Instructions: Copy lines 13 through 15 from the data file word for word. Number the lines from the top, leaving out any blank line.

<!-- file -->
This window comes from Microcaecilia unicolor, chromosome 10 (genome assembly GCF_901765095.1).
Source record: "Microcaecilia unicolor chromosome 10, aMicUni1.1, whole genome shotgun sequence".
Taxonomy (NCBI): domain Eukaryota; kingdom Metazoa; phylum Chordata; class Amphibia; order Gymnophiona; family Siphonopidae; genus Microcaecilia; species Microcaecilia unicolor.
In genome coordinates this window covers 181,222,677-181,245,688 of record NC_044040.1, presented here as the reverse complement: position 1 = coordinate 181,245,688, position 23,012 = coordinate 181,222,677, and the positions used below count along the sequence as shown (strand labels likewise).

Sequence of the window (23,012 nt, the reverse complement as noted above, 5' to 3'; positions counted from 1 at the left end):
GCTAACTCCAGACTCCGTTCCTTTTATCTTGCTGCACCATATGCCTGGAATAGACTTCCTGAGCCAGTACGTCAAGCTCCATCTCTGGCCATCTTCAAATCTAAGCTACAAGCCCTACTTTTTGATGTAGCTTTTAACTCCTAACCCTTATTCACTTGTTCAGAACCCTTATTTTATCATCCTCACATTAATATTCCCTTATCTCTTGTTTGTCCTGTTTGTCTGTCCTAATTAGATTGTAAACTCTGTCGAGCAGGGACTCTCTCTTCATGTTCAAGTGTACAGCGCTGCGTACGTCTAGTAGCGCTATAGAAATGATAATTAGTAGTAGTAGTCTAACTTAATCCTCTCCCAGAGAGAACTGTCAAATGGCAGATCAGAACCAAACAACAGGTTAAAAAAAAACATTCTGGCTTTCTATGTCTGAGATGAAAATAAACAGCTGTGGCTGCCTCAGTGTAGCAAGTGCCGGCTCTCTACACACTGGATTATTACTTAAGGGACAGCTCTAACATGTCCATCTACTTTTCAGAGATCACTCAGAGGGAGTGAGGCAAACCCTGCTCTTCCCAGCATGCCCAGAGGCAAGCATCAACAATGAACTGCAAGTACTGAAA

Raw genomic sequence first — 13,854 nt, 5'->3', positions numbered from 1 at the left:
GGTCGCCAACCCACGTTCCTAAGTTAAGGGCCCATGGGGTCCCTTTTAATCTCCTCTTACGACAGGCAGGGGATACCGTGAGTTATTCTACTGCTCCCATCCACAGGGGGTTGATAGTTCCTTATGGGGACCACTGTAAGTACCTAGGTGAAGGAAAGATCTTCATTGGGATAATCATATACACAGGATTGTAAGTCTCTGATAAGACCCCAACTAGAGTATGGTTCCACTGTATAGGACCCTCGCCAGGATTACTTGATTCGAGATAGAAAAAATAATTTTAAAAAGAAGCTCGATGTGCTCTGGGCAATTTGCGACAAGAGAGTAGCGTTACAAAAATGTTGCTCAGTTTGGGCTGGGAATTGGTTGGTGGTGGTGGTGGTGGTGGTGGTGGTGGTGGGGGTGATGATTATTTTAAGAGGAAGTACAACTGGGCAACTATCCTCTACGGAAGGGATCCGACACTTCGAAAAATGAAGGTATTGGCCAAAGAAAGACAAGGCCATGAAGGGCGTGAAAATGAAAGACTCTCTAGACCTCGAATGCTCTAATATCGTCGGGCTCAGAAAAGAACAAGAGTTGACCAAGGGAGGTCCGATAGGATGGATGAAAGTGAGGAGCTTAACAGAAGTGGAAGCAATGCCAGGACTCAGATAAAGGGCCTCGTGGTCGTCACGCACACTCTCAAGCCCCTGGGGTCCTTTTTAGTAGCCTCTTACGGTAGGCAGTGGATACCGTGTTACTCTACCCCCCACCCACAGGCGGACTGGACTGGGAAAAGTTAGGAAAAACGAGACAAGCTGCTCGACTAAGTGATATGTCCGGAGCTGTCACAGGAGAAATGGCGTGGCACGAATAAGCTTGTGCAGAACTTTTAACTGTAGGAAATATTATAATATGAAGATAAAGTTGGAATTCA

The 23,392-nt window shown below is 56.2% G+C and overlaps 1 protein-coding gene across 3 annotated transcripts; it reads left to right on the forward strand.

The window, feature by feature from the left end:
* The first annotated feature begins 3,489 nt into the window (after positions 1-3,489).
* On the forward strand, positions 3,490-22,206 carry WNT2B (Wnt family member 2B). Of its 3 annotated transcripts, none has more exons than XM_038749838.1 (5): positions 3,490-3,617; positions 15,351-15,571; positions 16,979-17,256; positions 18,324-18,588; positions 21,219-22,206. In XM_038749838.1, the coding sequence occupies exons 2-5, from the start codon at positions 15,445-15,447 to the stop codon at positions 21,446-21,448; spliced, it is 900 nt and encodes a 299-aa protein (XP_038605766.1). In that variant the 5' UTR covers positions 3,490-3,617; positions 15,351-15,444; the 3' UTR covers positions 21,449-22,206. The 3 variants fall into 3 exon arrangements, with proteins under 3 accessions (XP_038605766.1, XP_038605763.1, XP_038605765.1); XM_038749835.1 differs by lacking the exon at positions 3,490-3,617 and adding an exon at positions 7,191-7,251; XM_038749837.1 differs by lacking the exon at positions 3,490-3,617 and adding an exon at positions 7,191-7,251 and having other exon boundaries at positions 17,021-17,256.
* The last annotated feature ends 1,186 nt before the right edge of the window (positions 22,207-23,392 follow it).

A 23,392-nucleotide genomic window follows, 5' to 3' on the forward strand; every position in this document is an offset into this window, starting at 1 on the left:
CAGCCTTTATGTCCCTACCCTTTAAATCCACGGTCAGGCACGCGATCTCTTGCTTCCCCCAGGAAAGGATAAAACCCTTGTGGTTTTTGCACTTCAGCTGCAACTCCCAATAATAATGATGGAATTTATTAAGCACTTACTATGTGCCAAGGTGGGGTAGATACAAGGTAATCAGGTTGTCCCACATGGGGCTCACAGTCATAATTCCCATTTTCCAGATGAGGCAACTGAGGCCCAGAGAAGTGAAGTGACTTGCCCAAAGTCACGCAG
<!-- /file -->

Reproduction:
* The last annotated feature ends 1,186 nt before the right edge of the window (positions 22,207-23,392 follow it).

A 23,392-nucleotide genomic window follows, 5' to 3' on the forward strand; every position in this document is an offset into this window, starting at 1 on the left:
CAGCCTTTATGTCCCTACCCTTTAAATCCACGGTCAGGCACGCGATCTCTTGCTTCCCCCAGGAAAGGATAAAACCCTTGTGGTTTTTGCACTTCAGCTGCAACTCCCAATAATAATGATGGAATTTATTAAGCACTTACTATGTGCCAAGGTGGGGTAGATACAAGGTAATCAGGTTGTCCCACATGGGGCTCACAGTCATAATTCCCATTTTCCAGATGAGGCAACTGAGGCCCAGAGAAGTGAAGTGACTTGCCCAAAGTCACGCAG